August 2012
Volume 12, Issue 9
Vision Sciences Society Annual Meeting Abstract  |   August 2012
What is the role of the pulvinar nucleus in visual motion processing?
Author Affiliations
  • Heywood M., Petry,
    Department of Psychological & Brain Sciences, University of Louisville, Louisville KY 40292
  • Martha E. Bickford, PhD
    Department of Anatomical Sciences and Neurobiology, University of Louisville School of Medicine, Louisville KY
Journal of Vision August 2012, Vol.12, 1372. doi:
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      Heywood M., Martha E. Bickford; What is the role of the pulvinar nucleus in visual motion processing?. Journal of Vision 2012;12(9):1372.

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      © ARVO (1962-2015); The Authors (2016-present)

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To effectively interact with our environment, body movements must be coordinated with the perception of visual movement. We will present evidence that regions of the pulvinar nucleus that receive input from the superior colliculus (tectum) may be involved in this process. We have chosen the tree shrew (Tupaia belangeri, a prototype of early primates), as our animal model because tectopulvinar pathways are particularly enhanced in this species, and our psychophysical experiments have revealed that tree shrews are capable of accurately discriminating small differences in the speed and direction of moving visual displays. Using in vivo electrophysiological recording techniques to test receptive field properties, we found that pulvinar neurons are responsive to moving visual stimuli, and most are direction selective. Using anatomical techniques, we found that tectorecipient pulvinar neurons project to the striatum, amygdala, and temporal cortical areas homologous to the primate middle temporal area, MT/V5. Using in vitro recording techniques, immunohistochemistry and stereology, we found that tectorecipient pulvinar neurons express more calcium channels than other thalamic nuclei and thus display a higher propensity to fire with bursts of action potentials, potentially providing a mechanism to effectively coordinate the activity of cortical and subcortical pulvinar targets. Collectively, these results suggest that the pulvinar nucleus may relay visual movement signals from the superior colliculus to subcortical brain regions to guide body movements, and simultaneously to the temporal cortex to modify visual perception as we move though our environment.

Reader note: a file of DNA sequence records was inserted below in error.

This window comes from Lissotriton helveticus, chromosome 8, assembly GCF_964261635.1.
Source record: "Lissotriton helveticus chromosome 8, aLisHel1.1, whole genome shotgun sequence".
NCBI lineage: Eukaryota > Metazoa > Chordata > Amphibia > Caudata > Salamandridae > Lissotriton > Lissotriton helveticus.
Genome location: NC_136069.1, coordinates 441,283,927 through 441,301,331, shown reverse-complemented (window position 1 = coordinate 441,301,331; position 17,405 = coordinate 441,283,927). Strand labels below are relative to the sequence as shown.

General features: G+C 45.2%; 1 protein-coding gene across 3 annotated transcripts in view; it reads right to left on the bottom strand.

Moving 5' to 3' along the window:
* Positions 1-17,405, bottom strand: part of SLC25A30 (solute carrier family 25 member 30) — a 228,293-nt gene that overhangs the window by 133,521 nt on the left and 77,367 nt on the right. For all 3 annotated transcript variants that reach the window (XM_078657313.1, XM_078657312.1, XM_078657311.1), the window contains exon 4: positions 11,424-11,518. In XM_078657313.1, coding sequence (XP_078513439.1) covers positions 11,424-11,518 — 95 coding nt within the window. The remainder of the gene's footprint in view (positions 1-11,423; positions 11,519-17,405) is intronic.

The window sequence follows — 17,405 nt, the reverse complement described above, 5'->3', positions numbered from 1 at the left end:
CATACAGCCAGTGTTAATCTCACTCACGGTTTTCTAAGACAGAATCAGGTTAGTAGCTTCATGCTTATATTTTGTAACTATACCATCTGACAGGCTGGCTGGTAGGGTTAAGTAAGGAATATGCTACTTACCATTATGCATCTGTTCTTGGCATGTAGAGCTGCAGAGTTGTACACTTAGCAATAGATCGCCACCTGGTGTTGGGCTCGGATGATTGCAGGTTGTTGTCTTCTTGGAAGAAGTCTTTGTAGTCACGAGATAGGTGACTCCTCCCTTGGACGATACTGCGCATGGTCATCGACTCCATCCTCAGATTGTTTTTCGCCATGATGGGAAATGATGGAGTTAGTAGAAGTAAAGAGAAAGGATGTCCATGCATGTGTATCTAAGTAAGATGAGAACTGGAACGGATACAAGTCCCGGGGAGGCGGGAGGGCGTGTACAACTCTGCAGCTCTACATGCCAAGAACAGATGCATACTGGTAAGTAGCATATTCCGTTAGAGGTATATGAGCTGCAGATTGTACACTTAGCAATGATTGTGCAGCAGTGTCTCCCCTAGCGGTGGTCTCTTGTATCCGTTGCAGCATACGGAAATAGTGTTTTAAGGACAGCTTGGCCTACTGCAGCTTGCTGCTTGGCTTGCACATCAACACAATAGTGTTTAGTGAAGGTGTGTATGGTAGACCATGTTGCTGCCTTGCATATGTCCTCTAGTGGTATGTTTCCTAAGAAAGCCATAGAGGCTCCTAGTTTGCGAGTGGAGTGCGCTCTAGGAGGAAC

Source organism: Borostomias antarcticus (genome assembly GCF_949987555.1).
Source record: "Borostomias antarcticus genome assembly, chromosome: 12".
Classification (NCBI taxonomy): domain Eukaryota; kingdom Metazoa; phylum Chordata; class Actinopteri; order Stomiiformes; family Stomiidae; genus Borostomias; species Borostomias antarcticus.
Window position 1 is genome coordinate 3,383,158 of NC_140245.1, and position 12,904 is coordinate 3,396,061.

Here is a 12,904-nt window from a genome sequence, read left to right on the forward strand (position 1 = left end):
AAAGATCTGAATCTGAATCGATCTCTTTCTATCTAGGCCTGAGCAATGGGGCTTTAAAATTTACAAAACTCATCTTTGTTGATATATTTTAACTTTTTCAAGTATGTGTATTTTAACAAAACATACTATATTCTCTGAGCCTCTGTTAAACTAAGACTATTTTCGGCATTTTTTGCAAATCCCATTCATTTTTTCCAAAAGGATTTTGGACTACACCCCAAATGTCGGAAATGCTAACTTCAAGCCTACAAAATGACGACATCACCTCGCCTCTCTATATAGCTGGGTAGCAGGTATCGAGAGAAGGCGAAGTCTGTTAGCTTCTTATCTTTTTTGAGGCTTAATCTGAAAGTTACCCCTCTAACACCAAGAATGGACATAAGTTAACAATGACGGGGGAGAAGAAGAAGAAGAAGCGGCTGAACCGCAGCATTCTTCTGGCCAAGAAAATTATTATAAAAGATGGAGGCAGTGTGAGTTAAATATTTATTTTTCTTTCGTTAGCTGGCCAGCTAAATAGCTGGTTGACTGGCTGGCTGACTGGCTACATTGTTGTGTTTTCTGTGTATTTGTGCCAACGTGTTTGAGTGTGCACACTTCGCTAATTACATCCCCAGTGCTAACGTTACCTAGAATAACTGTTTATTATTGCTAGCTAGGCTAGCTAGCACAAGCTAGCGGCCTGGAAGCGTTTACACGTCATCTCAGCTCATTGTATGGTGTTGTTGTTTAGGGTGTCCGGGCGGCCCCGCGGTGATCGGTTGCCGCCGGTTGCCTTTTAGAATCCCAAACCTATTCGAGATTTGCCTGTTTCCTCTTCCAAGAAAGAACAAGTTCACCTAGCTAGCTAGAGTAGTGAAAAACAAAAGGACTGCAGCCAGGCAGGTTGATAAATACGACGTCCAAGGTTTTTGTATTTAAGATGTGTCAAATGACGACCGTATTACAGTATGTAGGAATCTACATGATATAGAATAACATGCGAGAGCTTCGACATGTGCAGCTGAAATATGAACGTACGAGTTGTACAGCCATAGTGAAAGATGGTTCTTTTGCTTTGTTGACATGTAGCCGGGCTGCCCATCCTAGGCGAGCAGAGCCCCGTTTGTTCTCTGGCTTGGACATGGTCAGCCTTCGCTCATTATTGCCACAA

Meeting abstract presented at VSS 2012


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